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Each of the last five summers I have gone back to work at the “other college” in Syracuse, New York. As I have mentioned here before, I left full-time employment there in September of 2016 so that I could devote my full attention to our ministry. It continues to be a blessing and a joy to take up my paint brush and roller for the summer months as I help the maintenance crew get the dorms ready for the new school year.

The friends I made while working there are for the most part still employed by the college. It is a relatively small crew made up of about 30 workers. Having worked with them for over 12 years, they were all aware as to my reason for leaving. Though they may not have completely understood my motivation for moving on, to a person they have respected it.

I make that last statement based on their reaction these days when I walk in on or are part of a conversation that is laced, shall we say, with colorful language. “Oh, sorry, I did not mean for you to hear that” is the common apology I hear when this happens. My normal response is something like, “That’s ok, I have heard all those words before.”

I was prompted the other day to respond differently to a ‘blue streak’ I walked in on. As I entered a new suite of rooms to begin painting, I found one of the maintenance crew struggling mightily to put a bedframe back together. Before I could offer any help he let out with a string of profanity that told me this was a problem that had him completely frustrated. He ended his tirade with a loud “Jesus Christ!”

I saw the embarrassment on his face when he realized I had heard everything he had said. Rather than merely laugh this one off, I felt prompted to respond in a different way.

Speaking first, I said, “You know, that last name you used does not really belong with the rest of what you said.” Smiling kindly at his reddened face, I went on, “Jesus Christ is the Son of God and I have found that He loves me all the time, even when my mouth is running way ahead of my mind.”

“I know,” my co-worker said in a much softer tone. “He just has never seemed real to me, even when I heard those stories as a kid in church.” There was a brief silence. Then he added, “I don’t see much evidence of any Son of God in my life.”

I would love to tell you that at this the choir of heaven started to sing or that this man fell on his knees in sudden joy. But none of that happened. I simply assured him that I had been in that very place he was in and that I knew all about confusion and doubt.

I then left him with this assurance: “Neither I nor God are here to condemn you for your language or for anything else. But please let me leave you this one suggestion. The next time you feel your anger taking off, think of Jesus first, and not as simply a swear word. Ask Him to make Himself more real to you, that you might be interested in getting to know who He really is.”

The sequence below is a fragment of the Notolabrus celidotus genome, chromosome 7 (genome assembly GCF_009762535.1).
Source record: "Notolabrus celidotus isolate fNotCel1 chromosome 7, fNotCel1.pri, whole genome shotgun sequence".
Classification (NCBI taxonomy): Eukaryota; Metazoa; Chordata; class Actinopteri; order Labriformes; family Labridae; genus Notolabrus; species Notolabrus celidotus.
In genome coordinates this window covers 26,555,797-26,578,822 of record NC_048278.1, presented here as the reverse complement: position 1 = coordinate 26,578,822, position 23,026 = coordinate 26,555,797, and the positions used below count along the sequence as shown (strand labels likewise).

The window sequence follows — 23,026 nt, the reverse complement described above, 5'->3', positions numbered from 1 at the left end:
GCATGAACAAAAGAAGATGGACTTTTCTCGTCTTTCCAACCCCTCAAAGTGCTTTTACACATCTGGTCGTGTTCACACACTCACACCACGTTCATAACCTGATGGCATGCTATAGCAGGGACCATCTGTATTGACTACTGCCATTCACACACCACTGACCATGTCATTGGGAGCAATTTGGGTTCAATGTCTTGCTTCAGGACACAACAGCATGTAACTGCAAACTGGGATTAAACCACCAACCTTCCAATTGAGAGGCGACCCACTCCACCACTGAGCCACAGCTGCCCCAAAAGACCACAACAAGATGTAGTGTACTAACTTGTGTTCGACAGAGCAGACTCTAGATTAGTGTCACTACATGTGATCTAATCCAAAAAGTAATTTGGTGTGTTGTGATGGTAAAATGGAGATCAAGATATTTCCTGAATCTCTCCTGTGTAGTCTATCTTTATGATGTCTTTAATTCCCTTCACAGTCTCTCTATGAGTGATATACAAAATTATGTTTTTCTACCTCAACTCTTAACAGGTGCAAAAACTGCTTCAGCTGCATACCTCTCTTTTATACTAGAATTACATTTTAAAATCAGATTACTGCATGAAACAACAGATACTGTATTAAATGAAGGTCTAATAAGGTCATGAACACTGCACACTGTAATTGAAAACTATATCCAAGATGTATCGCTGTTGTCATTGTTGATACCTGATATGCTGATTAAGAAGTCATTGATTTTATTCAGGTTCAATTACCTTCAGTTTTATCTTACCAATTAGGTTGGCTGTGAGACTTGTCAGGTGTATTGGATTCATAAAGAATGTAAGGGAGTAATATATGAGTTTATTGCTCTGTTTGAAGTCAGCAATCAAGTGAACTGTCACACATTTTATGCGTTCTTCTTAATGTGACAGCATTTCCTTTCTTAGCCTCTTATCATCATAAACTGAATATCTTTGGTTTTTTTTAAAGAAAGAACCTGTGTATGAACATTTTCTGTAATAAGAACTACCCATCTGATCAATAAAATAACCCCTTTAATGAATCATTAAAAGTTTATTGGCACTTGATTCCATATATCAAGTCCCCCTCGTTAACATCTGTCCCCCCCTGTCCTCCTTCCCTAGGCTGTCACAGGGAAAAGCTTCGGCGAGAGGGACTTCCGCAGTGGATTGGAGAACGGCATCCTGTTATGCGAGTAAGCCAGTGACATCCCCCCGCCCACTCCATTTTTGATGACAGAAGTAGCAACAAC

That’s where we left it. But I don’t believe the Lord has. My prayer for my co-worker and all those baffled by confusion and doubt is that they allow for the possibility of Jesus Christ being more than a cuss word and in so doing, crack open enough of their heart to find out that He is so much more!

Thanks for reading.

Be blessed and be a blessing,

Pastor Chuck

6 thoughts on “Jesus Christ! More than just swear words

  1. I have always thought it odd that profanity uses His name when those who are using it don’t even know Him. Yet that have the wherefore to be embarrassed b\y using it. So at some level they know He is real.

    Liked by 1 person

    1. Agreed. I believe St. Paul covers this in Romans 1:18-20: The wrath of God is being revealed from heaven against all godlessness and wickedness of men who suppress the truth by their wickedness, since what may be known about God is plain to them, because God has made it plain to them. For since the creation of the world God’s invisible qualities – his eternal power and divine nature – have been clearly seen being understood from what has been made, so that men are without excuse. (NIV) Thanks for reading and the comment!

      Liked by 1 person

  2. I like the way you responded to the frustrated maintenance man. You gave him grace. In so doing, you and the Lord opened up possibilities for him. A lot of people are like him–they haven’t seen Jesus in their lives.

    I grew up often hearing the Lord’s name as profanity. In my family culture, there was a double standard: men could cuss, and adults could cuss, but ladies and children could not. This set up a lot of confusion for me. It was also confusing because men knew it was wrong, and yet couldn’t seem to help themselves.

    Liked by 1 person

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